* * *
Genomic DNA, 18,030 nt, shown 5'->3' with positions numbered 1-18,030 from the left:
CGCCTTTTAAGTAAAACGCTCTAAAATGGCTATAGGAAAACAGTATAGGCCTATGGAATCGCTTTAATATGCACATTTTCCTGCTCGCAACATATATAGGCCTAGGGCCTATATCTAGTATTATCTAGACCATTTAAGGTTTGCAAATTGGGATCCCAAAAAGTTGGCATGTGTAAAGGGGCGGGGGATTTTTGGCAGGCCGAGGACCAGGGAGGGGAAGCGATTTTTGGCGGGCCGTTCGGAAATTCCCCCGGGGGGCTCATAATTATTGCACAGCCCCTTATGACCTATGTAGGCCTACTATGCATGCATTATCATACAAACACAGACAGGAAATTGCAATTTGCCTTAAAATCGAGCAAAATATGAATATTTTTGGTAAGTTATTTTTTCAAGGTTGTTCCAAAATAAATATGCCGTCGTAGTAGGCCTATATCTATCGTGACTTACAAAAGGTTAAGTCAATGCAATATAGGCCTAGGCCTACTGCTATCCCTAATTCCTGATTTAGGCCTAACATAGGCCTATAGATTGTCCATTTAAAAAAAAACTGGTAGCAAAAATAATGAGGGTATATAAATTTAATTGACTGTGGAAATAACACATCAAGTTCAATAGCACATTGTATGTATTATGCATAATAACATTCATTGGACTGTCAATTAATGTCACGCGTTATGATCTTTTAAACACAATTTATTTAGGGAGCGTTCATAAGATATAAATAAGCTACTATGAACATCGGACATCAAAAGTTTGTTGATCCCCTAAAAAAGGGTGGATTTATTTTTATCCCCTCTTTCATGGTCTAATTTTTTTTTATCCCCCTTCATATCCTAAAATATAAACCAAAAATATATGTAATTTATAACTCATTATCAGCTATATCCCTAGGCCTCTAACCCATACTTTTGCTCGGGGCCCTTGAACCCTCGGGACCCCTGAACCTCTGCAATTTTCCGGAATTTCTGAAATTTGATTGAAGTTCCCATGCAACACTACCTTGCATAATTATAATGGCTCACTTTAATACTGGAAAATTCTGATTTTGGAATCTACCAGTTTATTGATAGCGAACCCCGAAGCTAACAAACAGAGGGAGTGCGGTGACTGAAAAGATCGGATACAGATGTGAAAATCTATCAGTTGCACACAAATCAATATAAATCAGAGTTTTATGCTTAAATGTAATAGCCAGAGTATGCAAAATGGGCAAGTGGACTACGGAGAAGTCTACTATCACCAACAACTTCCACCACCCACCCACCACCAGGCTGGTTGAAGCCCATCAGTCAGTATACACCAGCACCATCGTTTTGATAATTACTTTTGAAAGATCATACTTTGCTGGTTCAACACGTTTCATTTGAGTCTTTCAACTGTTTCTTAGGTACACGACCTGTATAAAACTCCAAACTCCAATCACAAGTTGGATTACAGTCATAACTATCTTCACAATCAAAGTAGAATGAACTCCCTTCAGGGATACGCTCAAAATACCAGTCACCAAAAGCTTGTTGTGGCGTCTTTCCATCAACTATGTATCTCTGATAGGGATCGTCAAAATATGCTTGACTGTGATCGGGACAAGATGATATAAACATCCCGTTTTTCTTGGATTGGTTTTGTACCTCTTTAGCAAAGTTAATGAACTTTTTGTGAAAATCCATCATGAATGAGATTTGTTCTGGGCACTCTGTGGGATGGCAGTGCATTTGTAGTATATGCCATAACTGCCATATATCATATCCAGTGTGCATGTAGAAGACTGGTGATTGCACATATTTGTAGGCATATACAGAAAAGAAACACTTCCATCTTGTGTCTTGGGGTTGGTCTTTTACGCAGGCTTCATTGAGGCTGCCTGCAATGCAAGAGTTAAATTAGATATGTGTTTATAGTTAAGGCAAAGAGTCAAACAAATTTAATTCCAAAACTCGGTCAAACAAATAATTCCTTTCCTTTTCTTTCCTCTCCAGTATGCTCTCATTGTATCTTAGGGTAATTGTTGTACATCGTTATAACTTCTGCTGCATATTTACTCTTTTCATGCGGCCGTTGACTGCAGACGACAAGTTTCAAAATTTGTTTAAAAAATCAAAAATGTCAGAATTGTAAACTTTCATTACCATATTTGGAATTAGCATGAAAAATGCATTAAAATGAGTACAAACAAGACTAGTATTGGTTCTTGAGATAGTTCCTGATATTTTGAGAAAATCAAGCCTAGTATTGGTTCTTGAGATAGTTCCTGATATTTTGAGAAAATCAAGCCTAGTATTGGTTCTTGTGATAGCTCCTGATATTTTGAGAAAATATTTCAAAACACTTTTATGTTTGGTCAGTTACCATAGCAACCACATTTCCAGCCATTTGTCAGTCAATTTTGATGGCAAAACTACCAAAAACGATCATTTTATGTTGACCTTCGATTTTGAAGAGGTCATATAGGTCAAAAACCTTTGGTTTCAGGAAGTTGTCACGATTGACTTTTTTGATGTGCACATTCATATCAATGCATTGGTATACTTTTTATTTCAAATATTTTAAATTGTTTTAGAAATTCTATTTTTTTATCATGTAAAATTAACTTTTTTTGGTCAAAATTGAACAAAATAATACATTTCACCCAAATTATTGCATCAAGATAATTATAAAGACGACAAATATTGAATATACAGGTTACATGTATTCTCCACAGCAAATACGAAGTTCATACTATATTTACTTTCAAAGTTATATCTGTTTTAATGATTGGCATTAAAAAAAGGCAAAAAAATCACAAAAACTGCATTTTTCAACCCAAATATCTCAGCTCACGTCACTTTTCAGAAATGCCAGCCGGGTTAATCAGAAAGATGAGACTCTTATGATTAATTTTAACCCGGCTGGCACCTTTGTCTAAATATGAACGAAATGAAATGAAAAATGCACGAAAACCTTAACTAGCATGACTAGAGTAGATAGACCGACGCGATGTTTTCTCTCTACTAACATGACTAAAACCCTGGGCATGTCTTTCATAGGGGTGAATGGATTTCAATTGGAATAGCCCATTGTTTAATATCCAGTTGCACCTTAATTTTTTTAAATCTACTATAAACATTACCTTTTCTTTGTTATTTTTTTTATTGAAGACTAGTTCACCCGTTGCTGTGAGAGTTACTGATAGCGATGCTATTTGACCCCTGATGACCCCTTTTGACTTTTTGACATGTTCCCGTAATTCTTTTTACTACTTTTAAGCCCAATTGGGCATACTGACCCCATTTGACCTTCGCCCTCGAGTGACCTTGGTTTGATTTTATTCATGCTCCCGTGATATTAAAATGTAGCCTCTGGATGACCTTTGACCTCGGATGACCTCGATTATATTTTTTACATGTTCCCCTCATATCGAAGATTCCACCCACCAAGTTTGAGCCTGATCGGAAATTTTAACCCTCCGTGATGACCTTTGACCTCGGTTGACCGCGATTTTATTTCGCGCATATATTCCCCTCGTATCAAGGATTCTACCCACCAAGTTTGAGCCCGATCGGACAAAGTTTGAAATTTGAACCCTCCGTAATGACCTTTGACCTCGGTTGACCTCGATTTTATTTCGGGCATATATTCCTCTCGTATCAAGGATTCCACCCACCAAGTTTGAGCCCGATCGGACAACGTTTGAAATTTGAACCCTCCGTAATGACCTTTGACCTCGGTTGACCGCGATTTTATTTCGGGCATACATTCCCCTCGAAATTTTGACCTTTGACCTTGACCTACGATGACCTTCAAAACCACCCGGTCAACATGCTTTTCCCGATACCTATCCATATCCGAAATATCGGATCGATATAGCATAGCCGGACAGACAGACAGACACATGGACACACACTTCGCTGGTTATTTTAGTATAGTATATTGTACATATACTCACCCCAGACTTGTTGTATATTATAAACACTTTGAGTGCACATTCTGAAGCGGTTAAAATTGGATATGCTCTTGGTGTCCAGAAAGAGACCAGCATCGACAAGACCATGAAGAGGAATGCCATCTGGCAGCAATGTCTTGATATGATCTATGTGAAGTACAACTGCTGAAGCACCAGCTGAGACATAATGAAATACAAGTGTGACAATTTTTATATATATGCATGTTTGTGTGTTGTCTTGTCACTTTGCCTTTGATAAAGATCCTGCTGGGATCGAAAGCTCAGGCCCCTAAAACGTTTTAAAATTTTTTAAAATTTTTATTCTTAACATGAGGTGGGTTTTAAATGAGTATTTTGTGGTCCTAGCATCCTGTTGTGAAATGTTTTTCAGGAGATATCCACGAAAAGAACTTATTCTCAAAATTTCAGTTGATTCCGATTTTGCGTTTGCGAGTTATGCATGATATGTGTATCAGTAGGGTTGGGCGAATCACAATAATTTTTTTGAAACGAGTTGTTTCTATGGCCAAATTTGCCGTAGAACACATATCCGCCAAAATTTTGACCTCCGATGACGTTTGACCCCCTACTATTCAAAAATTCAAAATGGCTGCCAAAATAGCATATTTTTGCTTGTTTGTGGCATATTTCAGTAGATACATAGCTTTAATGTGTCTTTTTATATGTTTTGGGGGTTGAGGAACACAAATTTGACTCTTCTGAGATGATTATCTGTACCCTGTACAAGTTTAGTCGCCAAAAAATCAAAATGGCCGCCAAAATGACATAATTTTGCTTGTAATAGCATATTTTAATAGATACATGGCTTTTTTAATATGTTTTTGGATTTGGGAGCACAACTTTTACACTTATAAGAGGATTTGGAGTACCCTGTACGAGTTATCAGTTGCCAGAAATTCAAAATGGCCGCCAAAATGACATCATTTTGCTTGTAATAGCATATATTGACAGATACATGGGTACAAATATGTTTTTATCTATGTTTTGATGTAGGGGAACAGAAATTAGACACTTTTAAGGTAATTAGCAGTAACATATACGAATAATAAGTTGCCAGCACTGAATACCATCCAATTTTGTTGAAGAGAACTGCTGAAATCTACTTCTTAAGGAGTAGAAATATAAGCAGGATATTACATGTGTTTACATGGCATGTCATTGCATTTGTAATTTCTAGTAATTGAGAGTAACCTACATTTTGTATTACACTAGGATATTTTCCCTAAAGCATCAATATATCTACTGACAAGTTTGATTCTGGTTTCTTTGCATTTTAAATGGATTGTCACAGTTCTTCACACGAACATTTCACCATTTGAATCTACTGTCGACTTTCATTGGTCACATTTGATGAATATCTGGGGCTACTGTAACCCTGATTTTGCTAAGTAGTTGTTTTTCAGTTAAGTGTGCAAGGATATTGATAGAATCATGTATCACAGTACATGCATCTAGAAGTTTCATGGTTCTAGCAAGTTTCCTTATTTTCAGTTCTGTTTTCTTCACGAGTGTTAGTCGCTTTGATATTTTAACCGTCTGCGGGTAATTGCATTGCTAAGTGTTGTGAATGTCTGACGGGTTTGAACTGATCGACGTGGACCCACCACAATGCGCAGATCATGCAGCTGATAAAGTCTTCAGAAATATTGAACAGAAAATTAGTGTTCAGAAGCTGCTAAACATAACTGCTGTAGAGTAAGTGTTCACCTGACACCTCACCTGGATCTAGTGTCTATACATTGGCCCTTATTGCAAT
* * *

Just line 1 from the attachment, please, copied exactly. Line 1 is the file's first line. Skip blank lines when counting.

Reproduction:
Genomic DNA, 18,030 nt, shown 5'->3' with positions numbered 1-18,030 from the left: